12. 12. Stagecoach (1500 A.D.) Invented in Hungary. Railroads (1825)First passenger train was in England. Boats & Ships (early 400 B.C., but first ocean liner 1840) Automobile (1908) Henry Ford's Model T Air Travel (1919) by what is now know as Lufthansa Airline Space Travel (2015) estimated date for passenger travel into suborbital space. TRANSPORTATION SYSTEMS
  13. 13. EXCURIONIST: Persons traveling for pleasure in a period less than 24 hours (Macintosh and Goeldner, 1986). FOREIGN TOURIST: Any person visiting a country, other than that in which he/she usually resides, for a period of at least 24 hours (Committee of Statistical Experts of the League of Nations, 1937). Other terms of interest are:
  14. 14. TRAVEL: The act of moving outside one's home community for business or pleasure but not for commuting or traveling to or from school (Macintosh and Goeldner, 1986). VISITOR: Any person visiting a country other than that in which he/she has his/her usual place of residence, for any reason other than following an occupation remunerated from within the country visited (United Nations Conference on International Travel and Tourism, 1963). Other terms of interest are:
  15. 15. <ul><li>FACILITIES : When tourists arrive at attractions they require facilities to provide services. </li></ul><ul><li>LODGING: Represent a variety of services from campgrounds, RV parks, motels and five star resorts. </li></ul><ul><li>FOOD & BEVERAGE: Not only provide basic sustenance for tourists but an important factor in the overall tourism experience. </li></ul>FACILITIES TOURISM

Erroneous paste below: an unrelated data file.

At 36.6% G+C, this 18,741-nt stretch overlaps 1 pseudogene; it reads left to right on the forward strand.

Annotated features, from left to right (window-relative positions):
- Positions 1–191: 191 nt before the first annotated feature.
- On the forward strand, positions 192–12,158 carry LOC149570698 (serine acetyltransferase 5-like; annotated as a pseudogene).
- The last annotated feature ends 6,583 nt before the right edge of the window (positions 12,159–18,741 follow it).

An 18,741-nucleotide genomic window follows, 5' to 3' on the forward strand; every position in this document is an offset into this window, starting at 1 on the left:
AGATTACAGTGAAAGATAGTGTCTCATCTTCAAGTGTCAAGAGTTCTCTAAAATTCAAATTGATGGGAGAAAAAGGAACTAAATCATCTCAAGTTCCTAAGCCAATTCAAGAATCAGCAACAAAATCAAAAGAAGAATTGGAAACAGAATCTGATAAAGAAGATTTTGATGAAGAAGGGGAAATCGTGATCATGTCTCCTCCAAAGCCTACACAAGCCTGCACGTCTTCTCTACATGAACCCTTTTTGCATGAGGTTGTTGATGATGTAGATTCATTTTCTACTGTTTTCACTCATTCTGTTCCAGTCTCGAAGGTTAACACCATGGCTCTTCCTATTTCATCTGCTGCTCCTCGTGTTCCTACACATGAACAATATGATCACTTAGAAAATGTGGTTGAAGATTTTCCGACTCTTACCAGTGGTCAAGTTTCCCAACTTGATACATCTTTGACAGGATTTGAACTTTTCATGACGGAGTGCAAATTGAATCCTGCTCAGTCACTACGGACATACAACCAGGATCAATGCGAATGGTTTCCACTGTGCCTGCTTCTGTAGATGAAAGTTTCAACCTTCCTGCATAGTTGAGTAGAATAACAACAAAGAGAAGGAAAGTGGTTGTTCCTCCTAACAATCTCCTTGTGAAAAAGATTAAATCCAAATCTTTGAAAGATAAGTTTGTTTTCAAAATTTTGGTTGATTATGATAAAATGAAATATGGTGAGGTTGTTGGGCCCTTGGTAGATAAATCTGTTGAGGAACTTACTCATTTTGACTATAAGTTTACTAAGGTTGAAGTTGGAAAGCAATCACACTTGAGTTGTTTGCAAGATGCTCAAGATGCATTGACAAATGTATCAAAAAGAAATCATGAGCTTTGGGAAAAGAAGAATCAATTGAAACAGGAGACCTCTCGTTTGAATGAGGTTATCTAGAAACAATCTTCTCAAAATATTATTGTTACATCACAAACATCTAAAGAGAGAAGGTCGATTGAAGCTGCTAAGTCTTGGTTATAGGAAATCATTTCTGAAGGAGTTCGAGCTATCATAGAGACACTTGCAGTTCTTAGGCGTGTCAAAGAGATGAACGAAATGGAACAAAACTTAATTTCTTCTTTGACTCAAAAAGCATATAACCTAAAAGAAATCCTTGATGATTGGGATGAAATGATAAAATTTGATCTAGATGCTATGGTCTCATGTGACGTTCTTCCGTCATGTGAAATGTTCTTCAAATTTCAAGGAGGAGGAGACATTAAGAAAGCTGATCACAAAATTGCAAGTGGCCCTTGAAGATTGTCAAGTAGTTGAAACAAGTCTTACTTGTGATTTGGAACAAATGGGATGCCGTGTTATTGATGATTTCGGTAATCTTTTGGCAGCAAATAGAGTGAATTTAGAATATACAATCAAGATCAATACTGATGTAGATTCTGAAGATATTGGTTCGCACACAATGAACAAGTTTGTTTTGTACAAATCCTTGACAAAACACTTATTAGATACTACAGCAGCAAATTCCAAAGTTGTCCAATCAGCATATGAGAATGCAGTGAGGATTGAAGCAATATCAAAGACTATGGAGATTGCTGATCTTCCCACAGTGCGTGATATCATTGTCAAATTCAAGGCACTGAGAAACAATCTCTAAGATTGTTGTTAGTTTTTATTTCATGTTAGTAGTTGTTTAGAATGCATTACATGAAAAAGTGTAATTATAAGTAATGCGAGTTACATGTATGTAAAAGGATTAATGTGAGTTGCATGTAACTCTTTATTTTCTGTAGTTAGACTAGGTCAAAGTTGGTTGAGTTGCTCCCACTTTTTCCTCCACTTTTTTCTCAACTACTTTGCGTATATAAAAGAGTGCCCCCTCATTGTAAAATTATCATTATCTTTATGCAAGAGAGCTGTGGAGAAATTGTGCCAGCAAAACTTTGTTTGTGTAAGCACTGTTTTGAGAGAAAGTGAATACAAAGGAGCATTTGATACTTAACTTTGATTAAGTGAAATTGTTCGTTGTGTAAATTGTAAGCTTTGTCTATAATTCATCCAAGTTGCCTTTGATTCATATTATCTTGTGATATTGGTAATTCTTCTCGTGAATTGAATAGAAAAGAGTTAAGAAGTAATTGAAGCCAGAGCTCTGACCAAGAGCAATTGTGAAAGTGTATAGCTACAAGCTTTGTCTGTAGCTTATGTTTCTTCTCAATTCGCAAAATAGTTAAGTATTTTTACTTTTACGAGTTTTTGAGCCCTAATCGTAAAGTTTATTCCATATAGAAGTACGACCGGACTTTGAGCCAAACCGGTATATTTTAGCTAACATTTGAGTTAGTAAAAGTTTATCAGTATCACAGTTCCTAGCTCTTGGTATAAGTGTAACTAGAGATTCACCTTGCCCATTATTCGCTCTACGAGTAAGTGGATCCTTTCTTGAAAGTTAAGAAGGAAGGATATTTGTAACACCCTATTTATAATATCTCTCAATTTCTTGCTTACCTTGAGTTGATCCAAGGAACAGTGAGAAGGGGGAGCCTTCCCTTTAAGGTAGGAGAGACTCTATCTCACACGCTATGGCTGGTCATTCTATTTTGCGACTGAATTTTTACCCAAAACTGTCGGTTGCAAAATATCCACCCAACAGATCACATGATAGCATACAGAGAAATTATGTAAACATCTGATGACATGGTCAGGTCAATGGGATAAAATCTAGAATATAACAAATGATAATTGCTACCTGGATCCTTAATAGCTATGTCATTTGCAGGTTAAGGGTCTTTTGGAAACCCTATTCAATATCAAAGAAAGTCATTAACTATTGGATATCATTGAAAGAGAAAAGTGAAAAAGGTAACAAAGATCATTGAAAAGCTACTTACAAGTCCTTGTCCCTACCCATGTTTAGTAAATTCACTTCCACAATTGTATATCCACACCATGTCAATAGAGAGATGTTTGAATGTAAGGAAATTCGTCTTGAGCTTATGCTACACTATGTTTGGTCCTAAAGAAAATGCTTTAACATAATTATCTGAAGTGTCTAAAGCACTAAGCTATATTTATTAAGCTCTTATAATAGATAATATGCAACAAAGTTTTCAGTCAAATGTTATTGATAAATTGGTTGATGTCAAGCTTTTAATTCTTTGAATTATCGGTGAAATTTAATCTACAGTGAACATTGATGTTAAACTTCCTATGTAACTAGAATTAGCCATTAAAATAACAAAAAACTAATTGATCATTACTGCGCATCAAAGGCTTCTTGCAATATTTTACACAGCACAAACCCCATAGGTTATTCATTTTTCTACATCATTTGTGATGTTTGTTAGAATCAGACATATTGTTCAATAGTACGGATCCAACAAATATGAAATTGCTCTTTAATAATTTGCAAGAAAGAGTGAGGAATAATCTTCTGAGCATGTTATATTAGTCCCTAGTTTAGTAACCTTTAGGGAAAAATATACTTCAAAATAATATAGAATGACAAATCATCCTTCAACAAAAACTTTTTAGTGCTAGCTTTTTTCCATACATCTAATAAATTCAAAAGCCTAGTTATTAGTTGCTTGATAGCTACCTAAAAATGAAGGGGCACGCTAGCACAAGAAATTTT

16. 16. SUPPORT SERVICES : Usually are represented by small retail businesses providing souvenirs and personal services. Shopping is an integral part of the travel experience. Tourists seek unique and novel items which represent the area and cultures they visit. FACILITIES TOURISM
  17. 17. INFRASTRUCTURE:   The basic services on which all tourism depends. These systems include water and sewer systems, communication networks, medical facilities, electricity, police and fire protection and roads. FACILITIES TOURISM
  18. 18. TRANSPORTATION Time and Money: This is the critical component to tourism, the ability to get from Point A to Point B and back, or to Point C, D, E.... The variables of Time, how long it takes to get to a specific destination, and Money, how much it costs to get to your destination. Tourism developments are dependent on the ease of access and types of transportation available .
  19. 19. Hospitality <ul><li>Hospitality: The community's attitude which permeates every tourism location that makes the tourist feel welcome and safe. It is the result of the interaction between the tourist and the local population. </li></ul>
  20. 20. <ul><li>Time, as the hours for leisure increase so does the opportunity for travel. Changes in work days or hours, school calendars will affect how and when people can travel. The overall travel pattern has moved from a two week vacation to 6-8 three or four day mini-vacations per year. </li></ul>Essential R equirements for Tourism
  21. 21. MONEY , the majority of travel requires discretionary income. Discretionary income is money left over after all monetary obligations (food, rent and taxes) have been paid . Essential R equirements for Tourism
  22. 22. Essential R equirements for Tourism .Motivation, is the reason people travel. Motivations may include seeking novelty, education, meet new people, adventure or stress reduction .
  23. 23. Mobility, is the access to transportation (car, bus, plane, train or ship) and the hours required to get to their destination Essential R equirements for Tourism